Table of Contents
  1. Tip 1: Assess how the plant is already potted.
  2. Tip 2: Use compost-rich organic potting soil.
  3. Tip 3: Make sure the plant is potted in a container with good drainage.
  4. Tip 4: Water the plant well.
  5. Tip 5: Always water the plant under the plant’s base.
  6. Watch my tips for how to make indoor ferns thrive

Anytime I want to refresh the house or add warmth after seasonal decor is taken down, houseplants are the answer. Their lush green growth is hard to resist when passing in stores. The problem is that big box stores get a fresh shipment of plants, plan to sell them as quickly as they can, and then neglect them in the meantime.

When brought home, it’s tricky to know what is needed to keep the plants thriving for years to come. But there are some simple tips that will help set you up for success.

This winter, I purchased three different ferns to add green texture to my home. While the five tips discussed below work for pretty much all houseplants, ferns call for slightly more care than other indoor plants. Use the following tips to ensure you have ferns for years, enjoying them both outdoors in warmers months and indoors over the winter.

Tip 1: Assess how the plant is already potted.

No plant wants to be planted too deep within its container. When planted too deep, water sits on the plant’s crown and can slowly rot the plant, especially with a Bird’s Nest fern. The crown is the place where the fronds/leaves sprout. Once re-potted, make sure the crown is just above the soil level.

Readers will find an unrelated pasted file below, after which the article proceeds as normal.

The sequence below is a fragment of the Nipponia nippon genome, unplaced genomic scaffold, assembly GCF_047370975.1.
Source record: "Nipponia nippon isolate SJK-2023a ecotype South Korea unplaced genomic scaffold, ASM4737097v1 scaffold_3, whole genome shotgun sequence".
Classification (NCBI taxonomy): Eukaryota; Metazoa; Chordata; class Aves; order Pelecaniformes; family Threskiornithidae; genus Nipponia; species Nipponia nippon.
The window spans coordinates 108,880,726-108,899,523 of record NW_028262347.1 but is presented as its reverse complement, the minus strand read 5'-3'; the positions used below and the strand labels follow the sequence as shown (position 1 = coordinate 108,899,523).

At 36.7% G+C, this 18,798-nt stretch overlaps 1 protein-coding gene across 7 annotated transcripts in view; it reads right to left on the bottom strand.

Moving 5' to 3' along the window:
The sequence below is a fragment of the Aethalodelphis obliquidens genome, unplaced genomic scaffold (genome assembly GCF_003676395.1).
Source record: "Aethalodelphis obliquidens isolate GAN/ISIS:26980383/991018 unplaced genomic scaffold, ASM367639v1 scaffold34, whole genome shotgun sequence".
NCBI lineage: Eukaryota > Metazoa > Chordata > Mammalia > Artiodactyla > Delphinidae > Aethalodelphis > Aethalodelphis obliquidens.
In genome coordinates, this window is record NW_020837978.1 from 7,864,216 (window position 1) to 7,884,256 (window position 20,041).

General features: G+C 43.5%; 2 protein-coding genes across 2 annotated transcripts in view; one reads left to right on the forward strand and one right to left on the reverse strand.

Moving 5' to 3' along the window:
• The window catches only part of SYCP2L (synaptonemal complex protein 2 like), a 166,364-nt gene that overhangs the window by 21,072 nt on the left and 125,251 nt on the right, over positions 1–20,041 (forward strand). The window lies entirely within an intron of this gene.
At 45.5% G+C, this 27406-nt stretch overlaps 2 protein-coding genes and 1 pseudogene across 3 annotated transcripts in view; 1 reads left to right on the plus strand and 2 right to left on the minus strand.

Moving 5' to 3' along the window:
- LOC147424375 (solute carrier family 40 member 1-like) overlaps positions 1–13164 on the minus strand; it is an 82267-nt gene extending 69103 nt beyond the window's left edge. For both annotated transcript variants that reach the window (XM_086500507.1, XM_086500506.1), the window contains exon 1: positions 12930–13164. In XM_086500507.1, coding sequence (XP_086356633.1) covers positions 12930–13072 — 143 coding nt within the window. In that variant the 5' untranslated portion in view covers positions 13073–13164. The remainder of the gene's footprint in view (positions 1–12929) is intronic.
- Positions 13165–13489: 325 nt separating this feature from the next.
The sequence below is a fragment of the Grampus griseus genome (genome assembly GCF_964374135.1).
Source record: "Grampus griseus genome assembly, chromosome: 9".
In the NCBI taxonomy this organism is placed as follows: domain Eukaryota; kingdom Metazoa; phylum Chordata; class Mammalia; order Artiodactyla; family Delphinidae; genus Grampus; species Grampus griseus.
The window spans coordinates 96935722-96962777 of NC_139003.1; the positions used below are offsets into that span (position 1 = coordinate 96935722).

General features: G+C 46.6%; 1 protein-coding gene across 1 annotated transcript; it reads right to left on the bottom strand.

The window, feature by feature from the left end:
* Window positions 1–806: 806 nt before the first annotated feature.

Tip 2: Use compost-rich organic potting soil.

All-purpose potting soil works in most applications, but the most important thing is to begin with an organic variety. No extra fertilizers or additives are needed when the soil is compost-rich. The compost will naturally feed and aid the plant as it grows.

If you do choose to fertilize indoor plants, use an all-purpose organic fertilizer at half strength.

Tip 3: Make sure the plant is potted in a container with good drainage.

Good drainage is super important with indoor ferns. There should be holes in the bottom of the container where the water can release from the pot. If water sits at the bottom of the container and cannot escape, the roots can rot and slowly kill the plant.

Personally, I like to use a container with a hole at the bottom covered by a shard from a broken terracotta pot. This slows down the drainage, but still allows for water to escape.

Tip 4: Water the plant well.

Water enough so that water drains out of the bottom of the container. Instead of giving little bits of water, give a healthy amount so the entire container is saturated. This will make sure that all roots are evenly watered. Allow the fern ample time in between waterings so that the top one inch of soil begins to dry out. Once sufficiently dry, water the fern again.

Tip 5: Always water the plant under the plant’s base.

Ferns like to be spritzed with water to mimic a humid, moist environment. That said, they do not like to be drowned, so use moderation. When watering, water under the leaves right at the soil level.

These steps are easy to follow and can make all the difference in the health and life of the fern!

Watch my tips for how to make indoor ferns thrive

https://www.youtube.com/watch?v=zkKoz10e59M

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Kaleb

I’m Kaleb! I'm not a chef, professional baker, landscaper, or designer, but I like to play each on Knollgate Farm. Come join me on my journey and let's learn together!

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3 Comments

  1. Hi there 😀. My friend. Could you tell me of a plant that gives out oxygen for my bedroom. I’m not a green thumb. But I try very hard. Thank-you